To help you get started, use the guidelines below to determine who should conduct your company stay interviews and when, questions to ask during a stay interview, and how to close a stay interview.

Who should conduct the stay interview

The key to a successful stay interview is trust. If you have invested in your relationships with employees, and if there is mutual trust and respect, people will feel more comfortable answering honestly.

In companies where departmental managers have strong relationships with their staff, they may be the most logical choice to conduct stay interviews. If time is a major concern, informal stay interviews could even be part of ongoing one-on-one meetings or check-ins.

That said, at some companies, asking managers to conduct stay interviews for their team may not be the best move. After all, if you’re seeking feedback on workplace culture and management style, will an employee be honest with their own manager? Consider assigning someone other than the employee’s direct manager or supervisor—someone with no oversight of the employee—to conduct the stay interview.

When to conduct a stay interview

  1. Time your stay interviews to try to get ahead of turnover. For example, if your company is losing people at the 3 year mark, consider conducting the stay interview after the second year. If you see promising signs of increased retention, consider conducting stay interviews again at a future date.
  2. Do the stay interview during a slower business period. If you do it at the end of the year when you have ten million other things to wrap up, are you truly going to have time to implement feedback your employee gives you? It’s more likely to end up on your overwhelming list of tasks to get done and then slip off your radar.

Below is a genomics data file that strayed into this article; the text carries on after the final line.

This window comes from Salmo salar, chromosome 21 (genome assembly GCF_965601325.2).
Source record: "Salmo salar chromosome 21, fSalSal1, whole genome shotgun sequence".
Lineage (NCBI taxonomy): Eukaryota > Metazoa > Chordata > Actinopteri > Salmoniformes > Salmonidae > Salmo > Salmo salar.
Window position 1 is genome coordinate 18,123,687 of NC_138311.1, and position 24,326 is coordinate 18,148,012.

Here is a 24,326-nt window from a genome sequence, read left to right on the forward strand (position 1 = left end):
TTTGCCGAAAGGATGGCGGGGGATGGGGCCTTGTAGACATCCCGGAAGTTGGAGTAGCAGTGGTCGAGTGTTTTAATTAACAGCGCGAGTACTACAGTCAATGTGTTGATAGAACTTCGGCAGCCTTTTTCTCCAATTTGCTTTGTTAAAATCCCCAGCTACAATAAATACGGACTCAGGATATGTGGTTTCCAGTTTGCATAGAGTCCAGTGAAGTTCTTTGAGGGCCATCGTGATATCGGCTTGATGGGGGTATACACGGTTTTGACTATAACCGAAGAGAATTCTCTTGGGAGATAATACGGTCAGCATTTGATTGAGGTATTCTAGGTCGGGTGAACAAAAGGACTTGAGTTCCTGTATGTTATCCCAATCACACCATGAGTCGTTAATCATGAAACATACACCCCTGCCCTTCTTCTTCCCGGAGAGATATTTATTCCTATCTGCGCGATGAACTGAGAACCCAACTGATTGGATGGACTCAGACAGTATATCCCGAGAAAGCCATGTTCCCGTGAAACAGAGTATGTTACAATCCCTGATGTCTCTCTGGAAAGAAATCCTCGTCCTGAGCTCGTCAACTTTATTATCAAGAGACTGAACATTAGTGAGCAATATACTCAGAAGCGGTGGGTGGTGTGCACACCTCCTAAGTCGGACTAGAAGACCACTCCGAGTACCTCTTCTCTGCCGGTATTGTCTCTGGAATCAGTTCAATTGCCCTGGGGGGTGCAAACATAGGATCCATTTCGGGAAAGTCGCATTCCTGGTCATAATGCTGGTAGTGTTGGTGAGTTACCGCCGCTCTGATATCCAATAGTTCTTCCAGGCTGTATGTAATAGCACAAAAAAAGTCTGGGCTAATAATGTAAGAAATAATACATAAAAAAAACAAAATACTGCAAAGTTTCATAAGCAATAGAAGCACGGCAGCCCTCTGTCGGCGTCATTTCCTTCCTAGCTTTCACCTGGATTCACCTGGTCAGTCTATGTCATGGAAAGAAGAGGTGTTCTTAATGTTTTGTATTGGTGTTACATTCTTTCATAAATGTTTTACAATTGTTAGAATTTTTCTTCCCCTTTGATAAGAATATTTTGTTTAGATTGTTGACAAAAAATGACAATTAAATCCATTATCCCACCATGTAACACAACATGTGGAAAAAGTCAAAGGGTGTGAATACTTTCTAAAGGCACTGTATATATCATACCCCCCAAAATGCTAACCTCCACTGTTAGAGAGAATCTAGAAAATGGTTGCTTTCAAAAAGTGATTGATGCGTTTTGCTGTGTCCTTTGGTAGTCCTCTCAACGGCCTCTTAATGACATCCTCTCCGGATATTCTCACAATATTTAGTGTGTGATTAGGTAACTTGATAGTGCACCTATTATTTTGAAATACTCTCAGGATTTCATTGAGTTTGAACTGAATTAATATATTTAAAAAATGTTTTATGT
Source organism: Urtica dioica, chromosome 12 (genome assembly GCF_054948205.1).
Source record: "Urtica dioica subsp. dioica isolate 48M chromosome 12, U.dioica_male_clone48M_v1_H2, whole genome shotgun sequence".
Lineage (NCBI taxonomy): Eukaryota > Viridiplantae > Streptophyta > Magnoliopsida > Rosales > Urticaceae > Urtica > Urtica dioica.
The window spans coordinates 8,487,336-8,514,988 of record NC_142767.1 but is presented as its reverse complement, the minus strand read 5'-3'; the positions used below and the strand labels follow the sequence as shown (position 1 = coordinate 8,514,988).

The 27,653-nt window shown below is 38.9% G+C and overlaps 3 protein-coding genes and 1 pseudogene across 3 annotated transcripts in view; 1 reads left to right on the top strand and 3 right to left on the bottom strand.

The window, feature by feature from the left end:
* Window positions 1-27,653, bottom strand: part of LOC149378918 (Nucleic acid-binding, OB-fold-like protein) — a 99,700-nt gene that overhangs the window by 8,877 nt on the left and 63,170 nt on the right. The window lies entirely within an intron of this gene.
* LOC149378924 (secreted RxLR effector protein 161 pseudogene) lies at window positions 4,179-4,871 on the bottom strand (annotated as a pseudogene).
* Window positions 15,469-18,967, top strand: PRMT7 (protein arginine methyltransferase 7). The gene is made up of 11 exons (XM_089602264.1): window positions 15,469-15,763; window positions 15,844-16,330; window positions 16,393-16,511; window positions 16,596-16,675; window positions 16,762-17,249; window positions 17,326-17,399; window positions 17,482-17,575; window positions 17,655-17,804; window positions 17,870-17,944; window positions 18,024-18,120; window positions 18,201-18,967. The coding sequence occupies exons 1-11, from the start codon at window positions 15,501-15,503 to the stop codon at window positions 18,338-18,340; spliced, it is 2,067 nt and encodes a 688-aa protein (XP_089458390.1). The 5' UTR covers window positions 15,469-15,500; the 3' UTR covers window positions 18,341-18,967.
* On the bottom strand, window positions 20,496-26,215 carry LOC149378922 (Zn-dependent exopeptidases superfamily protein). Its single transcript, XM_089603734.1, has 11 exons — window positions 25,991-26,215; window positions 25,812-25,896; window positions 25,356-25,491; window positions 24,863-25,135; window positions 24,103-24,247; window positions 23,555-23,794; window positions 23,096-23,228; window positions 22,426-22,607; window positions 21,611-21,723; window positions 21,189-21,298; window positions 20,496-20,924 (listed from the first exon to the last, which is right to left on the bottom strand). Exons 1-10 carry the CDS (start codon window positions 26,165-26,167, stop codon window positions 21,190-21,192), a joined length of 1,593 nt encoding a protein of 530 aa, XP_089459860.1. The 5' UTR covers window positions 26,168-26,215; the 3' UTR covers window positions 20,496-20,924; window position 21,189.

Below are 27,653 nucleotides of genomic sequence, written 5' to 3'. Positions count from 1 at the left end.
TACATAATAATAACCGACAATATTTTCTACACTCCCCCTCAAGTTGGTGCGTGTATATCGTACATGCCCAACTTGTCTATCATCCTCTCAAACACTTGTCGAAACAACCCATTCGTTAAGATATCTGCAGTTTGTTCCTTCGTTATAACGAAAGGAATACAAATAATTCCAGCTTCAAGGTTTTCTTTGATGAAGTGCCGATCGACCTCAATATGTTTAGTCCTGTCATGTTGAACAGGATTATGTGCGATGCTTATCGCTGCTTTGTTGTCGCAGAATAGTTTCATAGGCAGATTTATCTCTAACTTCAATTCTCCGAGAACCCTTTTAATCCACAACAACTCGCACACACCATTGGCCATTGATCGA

3. Keep the stay interview separate from performance reviews. Your goal is to put your employee at ease and communicate with them on what they like and dislike about the company and their position in it. They will not be able to give effective feedback if they’re busy worrying about proving themselves during their evaluation, especially if it’s the time you usually hand out raises.

The most important part about a stay interview is listening and responding to the feedback that has been received.

Questions to ask during a stay interview

Use the following questions as a starting point for conducting stay interviews. Each company should tailor their questions appropriately.

Carefully consider the wording of your questions so you don’t invite an unproductive vent session. Reiterate the fact that while you may not be able to act on every issue or suggestion, it will all be taken into careful consideration.

  • What about this job motivates you to come to work each day?
  • What are some of the challenges you experience in your position?
  • What is the best part of your job?
  • What is your least favorite part of your job?
  • If possible, what part of your role would you change?
  • Can you share what this company does/has done to keep you here?
  • Have you ever considered leaving? If yes, what prompted it and why did you stay?
  • Describe the management style in your department. Is there anything you would improve upon?